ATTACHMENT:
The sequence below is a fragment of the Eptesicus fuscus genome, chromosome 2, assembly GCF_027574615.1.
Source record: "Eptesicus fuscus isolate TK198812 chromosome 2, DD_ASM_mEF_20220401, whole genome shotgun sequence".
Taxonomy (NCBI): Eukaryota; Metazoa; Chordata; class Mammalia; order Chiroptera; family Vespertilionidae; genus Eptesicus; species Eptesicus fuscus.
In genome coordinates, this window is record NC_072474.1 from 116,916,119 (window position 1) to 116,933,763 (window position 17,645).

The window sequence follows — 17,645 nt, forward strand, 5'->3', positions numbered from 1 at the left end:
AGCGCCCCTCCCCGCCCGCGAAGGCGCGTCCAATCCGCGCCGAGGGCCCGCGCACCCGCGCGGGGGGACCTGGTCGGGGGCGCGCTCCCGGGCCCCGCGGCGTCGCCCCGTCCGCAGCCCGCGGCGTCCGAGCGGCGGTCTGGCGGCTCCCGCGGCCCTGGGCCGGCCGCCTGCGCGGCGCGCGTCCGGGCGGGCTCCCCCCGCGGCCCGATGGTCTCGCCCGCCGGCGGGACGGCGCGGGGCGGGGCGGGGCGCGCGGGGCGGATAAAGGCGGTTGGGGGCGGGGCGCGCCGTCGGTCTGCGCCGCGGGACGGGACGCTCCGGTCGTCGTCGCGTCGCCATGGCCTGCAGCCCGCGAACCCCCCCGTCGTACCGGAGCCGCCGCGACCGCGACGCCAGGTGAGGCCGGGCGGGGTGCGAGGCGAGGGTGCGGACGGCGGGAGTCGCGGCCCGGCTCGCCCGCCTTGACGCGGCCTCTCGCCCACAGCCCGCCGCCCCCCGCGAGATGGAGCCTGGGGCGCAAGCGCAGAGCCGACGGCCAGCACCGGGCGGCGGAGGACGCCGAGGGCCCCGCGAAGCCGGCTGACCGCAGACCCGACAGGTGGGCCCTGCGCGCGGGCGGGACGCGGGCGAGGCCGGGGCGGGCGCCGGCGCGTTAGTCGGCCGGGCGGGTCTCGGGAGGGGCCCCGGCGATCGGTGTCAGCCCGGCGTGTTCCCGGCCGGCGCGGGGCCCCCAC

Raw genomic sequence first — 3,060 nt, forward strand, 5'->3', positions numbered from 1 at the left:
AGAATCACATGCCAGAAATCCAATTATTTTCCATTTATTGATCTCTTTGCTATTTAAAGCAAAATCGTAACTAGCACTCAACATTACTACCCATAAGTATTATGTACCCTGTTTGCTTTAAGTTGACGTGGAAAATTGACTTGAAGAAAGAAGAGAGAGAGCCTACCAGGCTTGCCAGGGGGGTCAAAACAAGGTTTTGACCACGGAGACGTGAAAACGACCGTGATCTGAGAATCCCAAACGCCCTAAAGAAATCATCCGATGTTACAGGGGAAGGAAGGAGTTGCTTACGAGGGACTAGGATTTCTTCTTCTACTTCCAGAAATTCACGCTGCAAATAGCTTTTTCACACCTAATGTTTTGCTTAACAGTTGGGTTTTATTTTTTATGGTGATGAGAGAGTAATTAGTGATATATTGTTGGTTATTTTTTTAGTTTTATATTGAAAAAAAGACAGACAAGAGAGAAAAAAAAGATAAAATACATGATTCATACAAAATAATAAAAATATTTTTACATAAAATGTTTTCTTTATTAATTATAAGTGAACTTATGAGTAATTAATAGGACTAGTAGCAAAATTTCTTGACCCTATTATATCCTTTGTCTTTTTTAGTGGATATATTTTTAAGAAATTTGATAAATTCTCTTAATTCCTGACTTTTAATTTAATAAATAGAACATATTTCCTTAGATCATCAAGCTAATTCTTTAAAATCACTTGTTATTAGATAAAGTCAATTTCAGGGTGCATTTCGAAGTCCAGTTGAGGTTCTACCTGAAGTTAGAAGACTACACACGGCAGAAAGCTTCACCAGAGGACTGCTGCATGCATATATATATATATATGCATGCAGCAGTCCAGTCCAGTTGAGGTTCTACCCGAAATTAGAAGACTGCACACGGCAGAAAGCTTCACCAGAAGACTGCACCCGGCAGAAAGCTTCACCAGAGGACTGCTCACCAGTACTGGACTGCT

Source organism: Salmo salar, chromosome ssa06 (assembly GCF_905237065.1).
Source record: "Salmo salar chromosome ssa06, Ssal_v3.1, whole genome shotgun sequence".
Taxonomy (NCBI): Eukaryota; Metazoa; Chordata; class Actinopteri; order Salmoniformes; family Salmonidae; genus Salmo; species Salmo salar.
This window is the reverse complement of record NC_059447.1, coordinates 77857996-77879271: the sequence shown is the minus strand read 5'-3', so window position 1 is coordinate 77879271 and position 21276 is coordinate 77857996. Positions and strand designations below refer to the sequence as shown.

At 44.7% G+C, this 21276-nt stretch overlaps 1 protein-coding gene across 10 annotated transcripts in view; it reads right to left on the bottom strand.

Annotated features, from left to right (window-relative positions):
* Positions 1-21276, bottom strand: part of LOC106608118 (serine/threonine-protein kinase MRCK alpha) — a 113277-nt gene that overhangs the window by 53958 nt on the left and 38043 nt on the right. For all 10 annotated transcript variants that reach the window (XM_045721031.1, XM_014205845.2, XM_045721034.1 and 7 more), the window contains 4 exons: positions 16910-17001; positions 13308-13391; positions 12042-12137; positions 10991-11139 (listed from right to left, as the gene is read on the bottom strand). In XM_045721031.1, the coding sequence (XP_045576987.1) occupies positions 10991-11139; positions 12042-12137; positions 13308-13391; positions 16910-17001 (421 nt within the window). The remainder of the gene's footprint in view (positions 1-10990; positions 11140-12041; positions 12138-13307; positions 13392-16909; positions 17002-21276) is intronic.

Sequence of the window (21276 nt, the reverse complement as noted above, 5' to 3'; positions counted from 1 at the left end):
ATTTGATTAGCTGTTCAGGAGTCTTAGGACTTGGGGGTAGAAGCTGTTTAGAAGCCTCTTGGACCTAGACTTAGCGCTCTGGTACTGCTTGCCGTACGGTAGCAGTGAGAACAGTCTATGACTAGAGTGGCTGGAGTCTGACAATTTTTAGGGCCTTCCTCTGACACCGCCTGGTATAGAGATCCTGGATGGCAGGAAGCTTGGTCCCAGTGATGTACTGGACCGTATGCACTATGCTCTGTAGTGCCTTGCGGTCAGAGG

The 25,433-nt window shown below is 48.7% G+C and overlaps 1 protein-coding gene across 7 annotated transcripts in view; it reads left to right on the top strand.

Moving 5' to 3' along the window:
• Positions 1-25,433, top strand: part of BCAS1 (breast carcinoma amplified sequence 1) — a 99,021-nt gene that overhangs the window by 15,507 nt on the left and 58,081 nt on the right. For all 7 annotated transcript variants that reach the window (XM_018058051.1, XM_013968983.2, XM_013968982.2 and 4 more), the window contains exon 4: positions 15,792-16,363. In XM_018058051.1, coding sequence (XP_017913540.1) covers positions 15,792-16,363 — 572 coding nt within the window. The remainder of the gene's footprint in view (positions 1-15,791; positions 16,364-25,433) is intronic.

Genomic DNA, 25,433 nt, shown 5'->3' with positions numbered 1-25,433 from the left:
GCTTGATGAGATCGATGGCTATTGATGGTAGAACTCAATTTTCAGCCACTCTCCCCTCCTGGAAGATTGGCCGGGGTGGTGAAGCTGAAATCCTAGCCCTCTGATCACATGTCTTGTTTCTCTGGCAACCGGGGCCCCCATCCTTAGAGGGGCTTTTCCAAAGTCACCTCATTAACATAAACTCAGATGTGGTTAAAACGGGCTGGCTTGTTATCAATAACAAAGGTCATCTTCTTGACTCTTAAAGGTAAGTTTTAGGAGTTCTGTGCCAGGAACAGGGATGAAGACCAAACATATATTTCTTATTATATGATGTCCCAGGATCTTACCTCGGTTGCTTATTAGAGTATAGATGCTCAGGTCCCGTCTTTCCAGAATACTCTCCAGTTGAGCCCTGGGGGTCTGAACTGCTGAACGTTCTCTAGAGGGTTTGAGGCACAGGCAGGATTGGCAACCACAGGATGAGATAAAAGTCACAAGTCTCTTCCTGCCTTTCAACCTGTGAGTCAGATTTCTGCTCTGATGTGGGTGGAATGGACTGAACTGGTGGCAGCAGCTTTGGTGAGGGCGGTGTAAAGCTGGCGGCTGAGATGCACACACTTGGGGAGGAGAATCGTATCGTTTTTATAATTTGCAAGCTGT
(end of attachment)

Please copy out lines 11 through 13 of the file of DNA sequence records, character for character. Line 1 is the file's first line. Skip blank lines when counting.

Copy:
Taxonomy (NCBI): Eukaryota; Metazoa; Chordata; class Actinopteri; order Salmoniformes; family Salmonidae; genus Salmo; species Salmo salar.
This window is the reverse complement of record NC_059447.1, coordinates 77857996-77879271: the sequence shown is the minus strand read 5'-3', so window position 1 is coordinate 77879271 and position 21276 is coordinate 77857996. Positions and strand designations below refer to the sequence as shown.

At 44.7% G+C, this 21276-nt stretch overlaps 1 protein-coding gene across 10 annotated transcripts in view; it reads right to left on the bottom strand.